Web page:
What George Washington knew about etiquette

The concept of etiquette and civility has been around for a very long time. I recently finished a novel called “Rules of Civility” that included mention of George Washington’s Rules of Civility & Decent Behaviour in Company and Conversation. Apparently, at age 16, young George (yes, eventual first president of the United States) copied by hand for a penmanship exercise 110 rules of civility written by French Jesuits in 1590. Those rules were then made into a book by Mr. Washington.

Civility certainly seems to be a popular topic lately. I noticed that the April edition of The Oprah Magazine has a feature that includes some etiquette rules from days gone by that still apply today. While the phrasing of the rules may seem dated, the intent still applies.

Here are some of my favorite rules from the George Washington book, original spelling is included.

1st Every action done in Company, ought to be with Some Sign of Respect, to those that are Present. I would say this rule applies even more today with the number of people who are distracted by their digital devices. I see it every day – mom’s focusing on their phones while they out to lunch with their kids; employees checking email during meetings; friends ignoring each other on a get together to look at their phones. George’s advice is good. Give the people in your presence your full attention as a sign of respect.

5th If you Cough, Sneeze, Sigh, or Yawn do it not Loud but Privately, and Speak not in your Yawning, but put Your handkerchief or Hand before your face and turn aside. Yep, I’d say this rule is just as relevant today. Don’t sneeze or cough on others, don’t speak while yawning and use your hand, handkerchief or tissue to shield your face (and protect others) while doing any of these things.

6th Sleep not when others Speak, Sit not when others stand, Speak not when you Should hold your Peace, walk not on when others Stop. The third piece of advice is particularly relevant. My mom always said, “If you don’t have something nice to say don’t say anything.”

38th In visiting the Sick, do not Presently play the Physician if you be not Knowing therein. I think what this means is don’t tell someone who is sick or ailing what they should be doing to get healthy. This is a good reminder for me. I tend to have lots of natural medicine advice that I freely give even when not asked for it. I will refrain and so should you.

49th Wherein your reprove Another be unblameable yourself; for example is more prevalent than Precepts. Another way of saying this is “People who live in glass houses shouldn’t throw stones.” Or, in plain English, if you criticize someone for something, make sure you are not guilty of it yourself. Rather than preach good behavior model it.

65th Speak not injurious Words neither in Jest nor Earnest Scoff at none although they give Occasion. George was basically saying don’t say hurtful things to others either in as a joke or in earnest even if someone seems to deserve it. Be nice is the bottom line.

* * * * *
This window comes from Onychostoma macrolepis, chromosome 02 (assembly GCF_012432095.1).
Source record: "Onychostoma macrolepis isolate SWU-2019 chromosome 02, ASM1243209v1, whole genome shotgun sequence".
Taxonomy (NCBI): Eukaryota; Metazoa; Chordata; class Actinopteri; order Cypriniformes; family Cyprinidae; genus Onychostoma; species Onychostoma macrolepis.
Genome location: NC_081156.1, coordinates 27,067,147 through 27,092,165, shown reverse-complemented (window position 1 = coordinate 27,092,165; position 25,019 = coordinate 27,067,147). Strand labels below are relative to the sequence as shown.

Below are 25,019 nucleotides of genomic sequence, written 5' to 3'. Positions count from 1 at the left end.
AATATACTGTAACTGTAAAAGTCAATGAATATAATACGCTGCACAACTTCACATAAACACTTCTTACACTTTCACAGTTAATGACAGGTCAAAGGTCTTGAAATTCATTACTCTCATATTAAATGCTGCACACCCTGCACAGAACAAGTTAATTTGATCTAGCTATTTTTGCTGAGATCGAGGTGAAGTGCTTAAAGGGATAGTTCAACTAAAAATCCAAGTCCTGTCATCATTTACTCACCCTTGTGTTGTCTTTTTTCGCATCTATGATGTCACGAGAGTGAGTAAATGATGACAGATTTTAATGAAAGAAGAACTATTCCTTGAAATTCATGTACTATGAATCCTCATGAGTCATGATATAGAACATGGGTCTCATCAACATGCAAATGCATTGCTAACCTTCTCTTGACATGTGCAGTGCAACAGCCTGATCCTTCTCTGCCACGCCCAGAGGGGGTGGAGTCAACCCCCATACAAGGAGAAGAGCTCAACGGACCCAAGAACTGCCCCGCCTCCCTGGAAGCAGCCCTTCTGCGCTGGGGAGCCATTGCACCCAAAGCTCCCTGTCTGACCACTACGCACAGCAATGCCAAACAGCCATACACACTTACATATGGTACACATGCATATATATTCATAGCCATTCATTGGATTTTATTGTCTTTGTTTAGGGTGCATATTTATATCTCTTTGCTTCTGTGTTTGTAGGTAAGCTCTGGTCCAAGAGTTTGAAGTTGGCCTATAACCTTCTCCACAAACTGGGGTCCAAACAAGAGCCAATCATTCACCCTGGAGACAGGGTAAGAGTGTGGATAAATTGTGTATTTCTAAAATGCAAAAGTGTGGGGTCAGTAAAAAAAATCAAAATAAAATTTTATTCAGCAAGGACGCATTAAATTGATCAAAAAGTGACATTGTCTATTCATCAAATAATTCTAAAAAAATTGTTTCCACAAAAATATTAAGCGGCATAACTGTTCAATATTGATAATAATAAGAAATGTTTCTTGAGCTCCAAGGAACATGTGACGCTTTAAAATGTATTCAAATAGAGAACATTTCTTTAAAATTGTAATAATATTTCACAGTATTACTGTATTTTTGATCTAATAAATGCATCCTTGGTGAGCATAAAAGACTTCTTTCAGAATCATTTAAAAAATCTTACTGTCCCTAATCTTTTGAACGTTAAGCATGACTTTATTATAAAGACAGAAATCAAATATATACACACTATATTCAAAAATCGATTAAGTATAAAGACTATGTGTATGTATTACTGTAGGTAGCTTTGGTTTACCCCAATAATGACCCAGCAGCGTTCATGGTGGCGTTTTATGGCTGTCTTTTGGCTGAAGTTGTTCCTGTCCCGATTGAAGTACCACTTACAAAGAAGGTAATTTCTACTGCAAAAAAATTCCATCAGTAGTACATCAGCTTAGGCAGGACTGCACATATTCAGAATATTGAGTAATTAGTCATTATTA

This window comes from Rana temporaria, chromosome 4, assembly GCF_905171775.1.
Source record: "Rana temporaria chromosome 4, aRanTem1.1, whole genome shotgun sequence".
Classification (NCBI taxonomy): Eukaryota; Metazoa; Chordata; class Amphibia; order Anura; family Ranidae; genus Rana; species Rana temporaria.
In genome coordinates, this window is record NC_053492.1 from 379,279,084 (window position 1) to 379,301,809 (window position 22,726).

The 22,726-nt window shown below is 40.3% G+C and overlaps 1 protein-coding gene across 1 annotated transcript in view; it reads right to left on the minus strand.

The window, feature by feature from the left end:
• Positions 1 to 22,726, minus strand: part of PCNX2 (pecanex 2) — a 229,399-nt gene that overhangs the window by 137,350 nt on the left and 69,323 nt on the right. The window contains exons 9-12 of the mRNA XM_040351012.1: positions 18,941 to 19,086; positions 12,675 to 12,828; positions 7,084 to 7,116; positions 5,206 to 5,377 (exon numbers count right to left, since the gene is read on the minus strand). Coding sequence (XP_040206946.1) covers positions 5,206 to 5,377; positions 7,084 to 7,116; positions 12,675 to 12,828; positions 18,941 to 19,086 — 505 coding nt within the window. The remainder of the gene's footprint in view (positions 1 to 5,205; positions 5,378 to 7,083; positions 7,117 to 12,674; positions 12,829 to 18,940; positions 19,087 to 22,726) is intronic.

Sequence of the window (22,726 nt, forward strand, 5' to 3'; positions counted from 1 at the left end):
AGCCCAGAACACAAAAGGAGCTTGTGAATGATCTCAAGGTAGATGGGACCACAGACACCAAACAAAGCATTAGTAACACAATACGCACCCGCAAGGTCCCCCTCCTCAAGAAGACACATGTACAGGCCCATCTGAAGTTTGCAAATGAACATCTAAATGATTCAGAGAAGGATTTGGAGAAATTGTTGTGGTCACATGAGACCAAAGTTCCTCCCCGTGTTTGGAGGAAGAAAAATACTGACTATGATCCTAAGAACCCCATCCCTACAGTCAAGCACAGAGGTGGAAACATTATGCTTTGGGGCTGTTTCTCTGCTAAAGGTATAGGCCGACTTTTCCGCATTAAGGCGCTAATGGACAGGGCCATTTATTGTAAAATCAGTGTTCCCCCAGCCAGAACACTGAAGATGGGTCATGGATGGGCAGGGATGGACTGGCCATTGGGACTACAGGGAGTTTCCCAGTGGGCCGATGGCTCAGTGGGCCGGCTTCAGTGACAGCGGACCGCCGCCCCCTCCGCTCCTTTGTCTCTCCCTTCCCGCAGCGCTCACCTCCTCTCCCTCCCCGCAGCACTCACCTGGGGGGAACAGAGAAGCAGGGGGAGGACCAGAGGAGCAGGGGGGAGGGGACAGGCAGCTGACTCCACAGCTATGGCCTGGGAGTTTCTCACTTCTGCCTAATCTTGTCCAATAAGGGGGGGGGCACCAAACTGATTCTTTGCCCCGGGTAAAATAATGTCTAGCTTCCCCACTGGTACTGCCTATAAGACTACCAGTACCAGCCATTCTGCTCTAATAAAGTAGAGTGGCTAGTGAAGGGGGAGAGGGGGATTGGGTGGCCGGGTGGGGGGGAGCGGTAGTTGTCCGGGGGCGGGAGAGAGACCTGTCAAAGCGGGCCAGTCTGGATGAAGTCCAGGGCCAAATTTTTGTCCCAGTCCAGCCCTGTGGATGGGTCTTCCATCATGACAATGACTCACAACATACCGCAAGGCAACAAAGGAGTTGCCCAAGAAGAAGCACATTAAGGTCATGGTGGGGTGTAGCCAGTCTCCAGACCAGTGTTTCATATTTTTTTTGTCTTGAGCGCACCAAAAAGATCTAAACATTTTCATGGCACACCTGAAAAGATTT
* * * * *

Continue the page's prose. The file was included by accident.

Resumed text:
95th Put not your meat to your Mouth with your Knife in your hand neither Spit forth the Stones of any fruit Pye upon a Dish nor Cast anything under the table. Don’t eat from your knife. If you need to remove something from your mouth such as a cherry pit, piece of gristle or bone take it out of your mouth with cupped fingers and hide it somewhere on your plate if possible. And for goodness sake, don’t throw it under the table.

98th Drink not nor talk with your mouth full neither Gaze about you while you are Drinking. Mom was right, never talk or take a drink from your glass when your mouth is full. And, George also suggests not looking around while you’re drinking.

105th Be not Angry at Table whatever happens & if you have reason to be so, shew it not but on a Cheerfull Countenance especially if there be Strangers for Good Humour makes one Dish of Meat a Feast. This one makes me smile. That clever George. This still applies today – don’t be disagreeable or angry with others at a meal, including the wait staff. But, if you must express your dissatisfaction do it with a cheerful demeanor. I would add, this is true in all situations. Be kind, respectful, cheerful and lighthearted and you will be everyone’s friend.

I also love these rules that are in The Oprah Magazine.

“The art of conversation consists as much in listening politely as in talking agreeably; therefore never interrupt anyone who may be speaking to you, and at the same time do not let your eyes wander to other objects, but keep them on the speaker.”

Manners of Modern Society by Eliza Cheadle, 1875

“Never boast of your birth, your money, your grand friends, or anything that is yours. If you have traveled, do not introduce that information into your conversation at every opportunity.”

Routledge’s Manual of Etiquette, 1875

“Instead of spreading out your dresses to exclude strangers from a seat…let us offer the seat cheerfully, and gracefully, and commence a conversation with the new-comer.”

A Manual of Etiquette with Hints on Politeness and Good Breeding by Daisy Eyebright, 1868

While these rules were written centuries ago they are good reminders for today because, as the article in Oprah’s magazine stated, “…courtesy never goes out of style.”

Which of these rules do you like best? Do you think civility and etiquette still matter?


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Arden Clise is founder and president of Clise Etiquette. Her love for business etiquette began in previous jobs when she was frequently asked for etiquette, public speaking and business attire advice by executives and board members. The passion for etiquette took hold and compelled Arden to start a consulting business to help others. Read more >>

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